RELIGION: The meaning of Life

Reilly Jones (
Sat, 15 Feb 1997 05:52:56 -0500

Gregory Houston wrote 2/14/97: <One day, one of the entities might just
develop its offenseive technology faster than the other entity develops its
defensive technology. At this point the *stronger* offensive country has
control to either manipulate or destroy the other country.>

It's called adapting in a co-evolutionary environment, survival of the
fittest. Are you wishing away the physical laws of evolution? Wow, I'm
impressed with what you can do once you've chucked truth out the window.

<Violence is perpetuated by an appreciation or desire for violence.>

You move through life, from conception to death, appropriating space and
time, energy and matter from the living entities in your environment. You
are violently appropriating these all the time, whether or not you have the
capacity to appreciate or desire such violent appropriation. This is the
truth. If you jettison truth, I guess you can usefully delude yourself
that you have not been committing acts of violence all your life against
other living entities, whether you knew you were or not. Your violent
appropriations from other humans may be from unintended consequences, from
indirect "externalities," from studied ignorance, but they are very real.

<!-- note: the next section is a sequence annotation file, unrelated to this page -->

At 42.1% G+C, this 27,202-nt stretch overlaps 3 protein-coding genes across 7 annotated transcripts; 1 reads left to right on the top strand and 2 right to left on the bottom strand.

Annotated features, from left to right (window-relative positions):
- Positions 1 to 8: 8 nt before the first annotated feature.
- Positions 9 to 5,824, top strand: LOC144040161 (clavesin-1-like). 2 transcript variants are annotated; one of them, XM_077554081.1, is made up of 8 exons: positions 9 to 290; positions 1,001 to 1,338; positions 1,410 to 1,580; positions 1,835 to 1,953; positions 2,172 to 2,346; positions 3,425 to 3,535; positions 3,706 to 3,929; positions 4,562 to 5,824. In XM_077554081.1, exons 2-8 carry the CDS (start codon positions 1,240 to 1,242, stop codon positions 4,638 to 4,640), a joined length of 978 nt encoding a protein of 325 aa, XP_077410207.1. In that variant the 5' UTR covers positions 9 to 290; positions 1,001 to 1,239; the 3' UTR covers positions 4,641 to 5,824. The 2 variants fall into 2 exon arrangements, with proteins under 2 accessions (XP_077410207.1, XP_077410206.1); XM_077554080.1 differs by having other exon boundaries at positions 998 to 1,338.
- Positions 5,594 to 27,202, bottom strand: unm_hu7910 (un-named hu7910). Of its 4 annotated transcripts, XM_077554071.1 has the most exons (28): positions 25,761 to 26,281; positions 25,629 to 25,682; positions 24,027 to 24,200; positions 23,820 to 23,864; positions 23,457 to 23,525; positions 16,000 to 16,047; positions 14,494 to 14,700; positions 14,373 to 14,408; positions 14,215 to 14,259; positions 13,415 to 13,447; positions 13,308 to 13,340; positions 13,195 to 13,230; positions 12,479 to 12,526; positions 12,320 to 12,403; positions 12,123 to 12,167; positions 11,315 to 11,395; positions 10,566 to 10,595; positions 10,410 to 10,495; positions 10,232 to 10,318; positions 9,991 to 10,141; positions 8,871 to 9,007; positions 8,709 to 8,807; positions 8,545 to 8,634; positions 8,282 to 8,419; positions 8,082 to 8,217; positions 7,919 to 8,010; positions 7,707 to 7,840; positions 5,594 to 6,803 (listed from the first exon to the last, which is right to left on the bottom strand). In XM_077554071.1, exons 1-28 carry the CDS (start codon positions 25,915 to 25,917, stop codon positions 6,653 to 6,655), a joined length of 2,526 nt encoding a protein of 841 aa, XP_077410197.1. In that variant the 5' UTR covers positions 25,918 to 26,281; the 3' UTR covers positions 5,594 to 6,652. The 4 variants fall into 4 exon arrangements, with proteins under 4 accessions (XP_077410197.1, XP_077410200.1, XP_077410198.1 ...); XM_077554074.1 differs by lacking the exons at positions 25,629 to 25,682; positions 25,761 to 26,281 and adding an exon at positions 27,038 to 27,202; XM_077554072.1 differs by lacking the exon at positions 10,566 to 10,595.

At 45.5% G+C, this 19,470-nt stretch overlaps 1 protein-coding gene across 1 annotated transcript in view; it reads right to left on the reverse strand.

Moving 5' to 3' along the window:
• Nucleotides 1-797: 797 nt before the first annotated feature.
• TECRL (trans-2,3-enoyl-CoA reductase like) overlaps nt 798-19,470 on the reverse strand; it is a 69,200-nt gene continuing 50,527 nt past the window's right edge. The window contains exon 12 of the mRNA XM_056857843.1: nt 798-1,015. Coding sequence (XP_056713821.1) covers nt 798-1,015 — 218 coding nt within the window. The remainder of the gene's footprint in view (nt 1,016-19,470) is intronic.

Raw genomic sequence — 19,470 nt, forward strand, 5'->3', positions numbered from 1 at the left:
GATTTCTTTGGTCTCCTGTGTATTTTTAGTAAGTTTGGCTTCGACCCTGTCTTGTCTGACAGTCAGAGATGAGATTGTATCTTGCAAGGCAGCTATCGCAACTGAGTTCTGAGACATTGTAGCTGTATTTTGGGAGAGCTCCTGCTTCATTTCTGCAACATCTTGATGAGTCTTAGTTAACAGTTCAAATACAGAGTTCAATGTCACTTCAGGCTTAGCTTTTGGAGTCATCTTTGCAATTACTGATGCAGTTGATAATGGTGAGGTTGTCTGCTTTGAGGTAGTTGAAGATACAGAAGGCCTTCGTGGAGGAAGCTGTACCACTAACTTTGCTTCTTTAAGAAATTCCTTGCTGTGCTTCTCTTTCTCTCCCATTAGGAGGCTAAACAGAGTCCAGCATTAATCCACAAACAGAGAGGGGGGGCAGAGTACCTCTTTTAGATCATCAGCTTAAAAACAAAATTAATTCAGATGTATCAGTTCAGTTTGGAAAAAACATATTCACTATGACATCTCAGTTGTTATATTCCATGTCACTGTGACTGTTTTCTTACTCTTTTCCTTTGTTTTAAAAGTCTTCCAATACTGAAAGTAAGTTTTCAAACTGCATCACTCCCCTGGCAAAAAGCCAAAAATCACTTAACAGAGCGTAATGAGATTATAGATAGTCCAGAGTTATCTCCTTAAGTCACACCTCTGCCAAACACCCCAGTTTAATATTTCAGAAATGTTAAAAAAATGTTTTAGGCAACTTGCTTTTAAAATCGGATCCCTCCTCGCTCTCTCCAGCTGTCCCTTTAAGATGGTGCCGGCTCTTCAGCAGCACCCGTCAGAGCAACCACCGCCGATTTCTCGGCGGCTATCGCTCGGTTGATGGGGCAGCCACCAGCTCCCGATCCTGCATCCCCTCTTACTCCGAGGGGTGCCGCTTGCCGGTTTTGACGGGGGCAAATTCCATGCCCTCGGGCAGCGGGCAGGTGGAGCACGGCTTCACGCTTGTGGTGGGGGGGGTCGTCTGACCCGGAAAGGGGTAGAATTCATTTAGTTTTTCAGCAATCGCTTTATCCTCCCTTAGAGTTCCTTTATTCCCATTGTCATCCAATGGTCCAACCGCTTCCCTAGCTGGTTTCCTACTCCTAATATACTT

You can try to define this aspect of life away, but you will not change the
reality of it. What right do you have to exist at all, where did it come

Again, I see here a utopian dream to revoke evolutionary laws. One of the
best descriptions of evolution I have seen, is a famous passage by Joseph
de Maistre from his book "Soirées de Saint-Pétersbourg":

"In the whole vast dome of living nature there reigns an open violence, a
kind a prescriptive fury which arms all the creatures to their common doom:
as soon as you leave the inanimate kingdom you find the decree of violent
death inscribed on the very frontiers of life. Over all these numerous
races of animals man is placed, and his destructive hand spares nothing
that lives. He kills to obtain food and he kills to clothe himself; he
kills to adorn himself; he kills in order to attack and he kills to defend
himself; he kills to instruct himself and he kills to amuse himself; he
kills to kill. Proud and terrible king, he wants everything and nothing
resists him his table is covered with corpses And who [in the general
carnage] will exterminate him who exterminates all the others? Himself.
It is man who is charged with the slaughter of man So is accomplished
the great law of the violent destruction of living creatures. The whole
earth, perpetually steeped in blood, is nothing but a vast altar upon which
all that is living must be sacrificed without end, without measure, without
pause, until the consummation of things, until evil is extinct, until the
death of death."

I suspect this view of evolution is uncomfortable for you. It is far
easier to indulge in psycho-babble to divert attention from how things
really work.

RJ: <Gregory has whined utopically about how bad it is to develop violent

Gregory: <The above sounds more like a personal and verbally *violent*